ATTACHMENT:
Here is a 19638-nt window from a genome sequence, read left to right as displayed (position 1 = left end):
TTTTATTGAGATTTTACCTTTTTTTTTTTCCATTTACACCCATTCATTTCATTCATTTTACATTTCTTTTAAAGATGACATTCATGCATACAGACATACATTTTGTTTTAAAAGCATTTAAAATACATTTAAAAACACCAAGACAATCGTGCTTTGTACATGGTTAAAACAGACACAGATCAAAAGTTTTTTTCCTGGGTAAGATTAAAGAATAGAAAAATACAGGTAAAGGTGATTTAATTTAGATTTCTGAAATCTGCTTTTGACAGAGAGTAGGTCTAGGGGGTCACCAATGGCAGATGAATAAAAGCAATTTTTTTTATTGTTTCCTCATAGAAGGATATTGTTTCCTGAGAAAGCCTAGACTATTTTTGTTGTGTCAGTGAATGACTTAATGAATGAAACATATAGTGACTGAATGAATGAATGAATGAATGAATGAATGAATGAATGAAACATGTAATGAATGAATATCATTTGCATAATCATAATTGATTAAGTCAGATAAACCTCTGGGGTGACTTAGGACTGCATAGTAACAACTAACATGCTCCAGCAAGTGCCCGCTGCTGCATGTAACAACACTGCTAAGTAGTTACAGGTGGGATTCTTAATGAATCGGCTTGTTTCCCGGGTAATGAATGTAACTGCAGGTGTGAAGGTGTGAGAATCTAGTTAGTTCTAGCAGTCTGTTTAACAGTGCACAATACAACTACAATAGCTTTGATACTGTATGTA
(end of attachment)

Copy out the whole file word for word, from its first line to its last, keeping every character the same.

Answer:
Here is a 19638-nt window from a genome sequence, read left to right as displayed (position 1 = left end):
TTTTATTGAGATTTTACCTTTTTTTTTTTCCATTTACACCCATTCATTTCATTCATTTTACATTTCTTTTAAAGATGACATTCATGCATACAGACATACATTTTGTTTTAAAAGCATTTAAAATACATTTAAAAACACCAAGACAATCGTGCTTTGTACATGGTTAAAACAGACACAGATCAAAAGTTTTTTTCCTGGGTAAGATTAAAGAATAGAAAAATACAGGTAAAGGTGATTTAATTTAGATTTCTGAAATCTGCTTTTGACAGAGAGTAGGTCTAGGGGGTCACCAATGGCAGATGAATAAAAGCAATTTTTTTTATTGTTTCCTCATAGAAGGATATTGTTTCCTGAGAAAGCCTAGACTATTTTTGTTGTGTCAGTGAATGACTTAATGAATGAAACATATAGTGACTGAATGAATGAATGAATGAATGAATGAATGAATGAATGAAACATGTAATGAATGAATATCATTTGCATAATCATAATTGATTAAGTCAGATAAACCTCTGGGGTGACTTAGGACTGCATAGTAACAACTAACATGCTCCAGCAAGTGCCCGCTGCTGCATGTAACAACACTGCTAAGTAGTTACAGGTGGGATTCTTAATGAATCGGCTTGTTTCCCGGGTAATGAATGTAACTGCAGGTGTGAAGGTGTGAGAATCTAGTTAGTTCTAGCAGTCTGTTTAACAGTGCACAATACAACTACAATAGCTTTGATACTGTATGTA